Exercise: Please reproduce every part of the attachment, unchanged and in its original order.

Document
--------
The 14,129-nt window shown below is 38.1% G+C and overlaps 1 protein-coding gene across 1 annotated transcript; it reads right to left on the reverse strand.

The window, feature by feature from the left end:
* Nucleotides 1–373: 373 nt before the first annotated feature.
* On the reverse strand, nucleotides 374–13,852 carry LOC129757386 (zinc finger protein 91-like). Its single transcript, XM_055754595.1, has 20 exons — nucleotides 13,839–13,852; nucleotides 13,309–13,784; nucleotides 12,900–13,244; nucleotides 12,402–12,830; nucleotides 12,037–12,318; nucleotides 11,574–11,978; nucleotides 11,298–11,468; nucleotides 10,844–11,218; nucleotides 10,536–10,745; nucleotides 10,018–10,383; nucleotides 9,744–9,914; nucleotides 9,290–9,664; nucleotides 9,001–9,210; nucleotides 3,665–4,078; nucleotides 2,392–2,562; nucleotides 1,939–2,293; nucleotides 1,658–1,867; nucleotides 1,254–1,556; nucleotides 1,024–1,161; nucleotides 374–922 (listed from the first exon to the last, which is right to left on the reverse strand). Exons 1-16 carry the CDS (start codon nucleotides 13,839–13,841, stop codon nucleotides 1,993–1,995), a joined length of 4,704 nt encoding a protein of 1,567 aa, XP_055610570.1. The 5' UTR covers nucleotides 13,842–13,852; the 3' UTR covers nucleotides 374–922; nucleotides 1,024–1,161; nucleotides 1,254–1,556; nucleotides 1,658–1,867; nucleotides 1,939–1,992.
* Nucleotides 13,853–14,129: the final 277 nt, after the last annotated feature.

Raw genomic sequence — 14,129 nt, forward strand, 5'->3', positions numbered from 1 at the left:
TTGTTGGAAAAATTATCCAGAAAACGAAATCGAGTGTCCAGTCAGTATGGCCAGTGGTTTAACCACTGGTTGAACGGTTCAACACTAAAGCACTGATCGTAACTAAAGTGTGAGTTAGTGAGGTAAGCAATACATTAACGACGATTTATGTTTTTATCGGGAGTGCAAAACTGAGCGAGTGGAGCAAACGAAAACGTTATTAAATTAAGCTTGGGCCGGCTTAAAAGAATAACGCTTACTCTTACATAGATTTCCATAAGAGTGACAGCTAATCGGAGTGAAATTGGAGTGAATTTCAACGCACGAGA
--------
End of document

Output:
The 14,129-nt window shown below is 38.1% G+C and overlaps 1 protein-coding gene across 1 annotated transcript; it reads right to left on the reverse strand.

The window, feature by feature from the left end:
* Nucleotides 1–373: 373 nt before the first annotated feature.
* On the reverse strand, nucleotides 374–13,852 carry LOC129757386 (zinc finger protein 91-like). Its single transcript, XM_055754595.1, has 20 exons — nucleotides 13,839–13,852; nucleotides 13,309–13,784; nucleotides 12,900–13,244; nucleotides 12,402–12,830; nucleotides 12,037–12,318; nucleotides 11,574–11,978; nucleotides 11,298–11,468; nucleotides 10,844–11,218; nucleotides 10,536–10,745; nucleotides 10,018–10,383; nucleotides 9,744–9,914; nucleotides 9,290–9,664; nucleotides 9,001–9,210; nucleotides 3,665–4,078; nucleotides 2,392–2,562; nucleotides 1,939–2,293; nucleotides 1,658–1,867; nucleotides 1,254–1,556; nucleotides 1,024–1,161; nucleotides 374–922 (listed from the first exon to the last, which is right to left on the reverse strand). Exons 1-16 carry the CDS (start codon nucleotides 13,839–13,841, stop codon nucleotides 1,993–1,995), a joined length of 4,704 nt encoding a protein of 1,567 aa, XP_055610570.1. The 5' UTR covers nucleotides 13,842–13,852; the 3' UTR covers nucleotides 374–922; nucleotides 1,024–1,161; nucleotides 1,254–1,556; nucleotides 1,658–1,867; nucleotides 1,939–1,992.
* Nucleotides 13,853–14,129: the final 277 nt, after the last annotated feature.

Raw genomic sequence — 14,129 nt, forward strand, 5'->3', positions numbered from 1 at the left:
TTGTTGGAAAAATTATCCAGAAAACGAAATCGAGTGTCCAGTCAGTATGGCCAGTGGTTTAACCACTGGTTGAACGGTTCAACACTAAAGCACTGATCGTAACTAAAGTGTGAGTTAGTGAGGTAAGCAATACATTAACGACGATTTATGTTTTTATCGGGAGTGCAAAACTGAGCGAGTGGAGCAAACGAAAACGTTATTAAATTAAGCTTGGGCCGGCTTAAAAGAATAACGCTTACTCTTACATAGATTTCCATAAGAGTGACAGCTAATCGGAGTGAAATTGGAGTGAATTTCAACGCACGAGA